Seven Middlebury athletes were recently inducted into the College's Phi Beta Kappa chapter. Tom Dils (men's soccer) and Hannah Blackburn (volleyball) join honorees Noel Antonisse (men's swimming & diving), James Burke (football), Melanie English (volleyball), Kate Reinmuth (women's soccer) and Day Robins (women's soccer) who were inducted during the Fall Family Weekend in October.
The seven Panthers were part of 51 honored as part of a commencement-weekend ceremony at the Mahaney Center for the Arts. Phi Beta Kappa is the oldest honor society for the liberal arts and sciences in the United States. The new members join 12 classmates who were inducted last fall after three years at Middlebury.
"At institutions like Middlebury it is all too easy to take this kind of higher learning for granted," said Jane Chaplin, president of Middlebury's Phi Beta Kappa chapter and the James I. Armstrong Professor of Classics. "But very few people enjoy the sort of education you have received here, and only about one in every 100 students graduates from college as a member of Phi Beta Kappa. When you join that one percent of college graduates tomorrow, we hope you will cherish that privilege, and that you will go on to share it with everyone you meet."
Chaplin described some of rich history and traditions surrounding Phi Beta Kappa, which began at the College of William and Mary in 1776. One of the traditional symbols most often identified with Phi Beta Kappa is the key, which the society developed in its early days. Middlebury owns one of the oldest Phi Beta Kappa keys still in existence, Chaplin noted, holding up a key that belonged to Middlebury's first president, Jeremiah Atwater.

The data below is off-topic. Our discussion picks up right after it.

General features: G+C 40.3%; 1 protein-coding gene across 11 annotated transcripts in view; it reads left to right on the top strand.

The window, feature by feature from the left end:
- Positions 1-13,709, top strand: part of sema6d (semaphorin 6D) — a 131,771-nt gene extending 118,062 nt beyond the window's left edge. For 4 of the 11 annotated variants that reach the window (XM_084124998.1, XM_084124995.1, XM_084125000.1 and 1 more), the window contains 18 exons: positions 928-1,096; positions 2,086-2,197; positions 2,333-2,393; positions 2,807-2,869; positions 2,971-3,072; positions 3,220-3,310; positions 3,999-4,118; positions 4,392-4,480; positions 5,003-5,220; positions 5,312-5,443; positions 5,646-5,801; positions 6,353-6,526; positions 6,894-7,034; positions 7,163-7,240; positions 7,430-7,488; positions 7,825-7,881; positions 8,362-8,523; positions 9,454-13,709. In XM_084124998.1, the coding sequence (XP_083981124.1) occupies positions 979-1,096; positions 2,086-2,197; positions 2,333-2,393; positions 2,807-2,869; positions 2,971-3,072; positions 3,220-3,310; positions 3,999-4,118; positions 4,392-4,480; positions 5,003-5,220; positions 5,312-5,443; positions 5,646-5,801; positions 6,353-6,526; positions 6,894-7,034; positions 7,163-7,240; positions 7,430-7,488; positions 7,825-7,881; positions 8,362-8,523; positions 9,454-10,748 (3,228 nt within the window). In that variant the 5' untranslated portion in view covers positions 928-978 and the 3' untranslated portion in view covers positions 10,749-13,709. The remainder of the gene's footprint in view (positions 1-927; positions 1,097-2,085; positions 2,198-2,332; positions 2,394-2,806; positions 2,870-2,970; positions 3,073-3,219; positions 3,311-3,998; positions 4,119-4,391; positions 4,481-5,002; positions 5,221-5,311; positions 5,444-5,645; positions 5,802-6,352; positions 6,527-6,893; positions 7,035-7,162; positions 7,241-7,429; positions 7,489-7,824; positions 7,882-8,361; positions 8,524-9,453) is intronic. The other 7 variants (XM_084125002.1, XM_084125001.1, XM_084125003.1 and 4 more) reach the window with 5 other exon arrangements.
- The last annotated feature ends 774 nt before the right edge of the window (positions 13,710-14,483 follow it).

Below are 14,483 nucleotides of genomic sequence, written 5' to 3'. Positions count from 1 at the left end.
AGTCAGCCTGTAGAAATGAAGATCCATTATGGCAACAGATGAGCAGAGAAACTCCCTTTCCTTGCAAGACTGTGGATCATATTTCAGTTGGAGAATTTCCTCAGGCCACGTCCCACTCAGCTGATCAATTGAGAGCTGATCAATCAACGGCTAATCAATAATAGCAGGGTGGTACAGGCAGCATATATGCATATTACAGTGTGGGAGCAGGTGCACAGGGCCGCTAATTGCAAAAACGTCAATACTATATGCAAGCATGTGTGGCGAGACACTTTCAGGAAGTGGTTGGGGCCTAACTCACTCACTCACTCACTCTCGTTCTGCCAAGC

Graduating senior Julie Priya Merchant, who was inducted last fall after three years at Middlebury, gave the student address.
Mohamed Hussein received the Phi Beta Kappa Prize, which is presented "to the graduating senior(s) whose scholarly or artistic accomplishment and breadth, and contribution to the intellectual life of the community, best exemplify the Society's regard for intellectual excellence."
Susan Baldridge, vice president of Middlebury's Phi Beta Kappa chapter and provost, led the group in the traditional oath of induction, then presented the new members to the audience of family, friends, and faculty members.
Each year the Middlebury chapter elects up to 10 percent of the senior class to membership: Two percent of the class is elected in August, on the basis of six semesters' work, and up to an additional eight percent is elected in May, on the basis of work completed over eight semesters.
For a complete list of the 51 honorees, please visit HERE.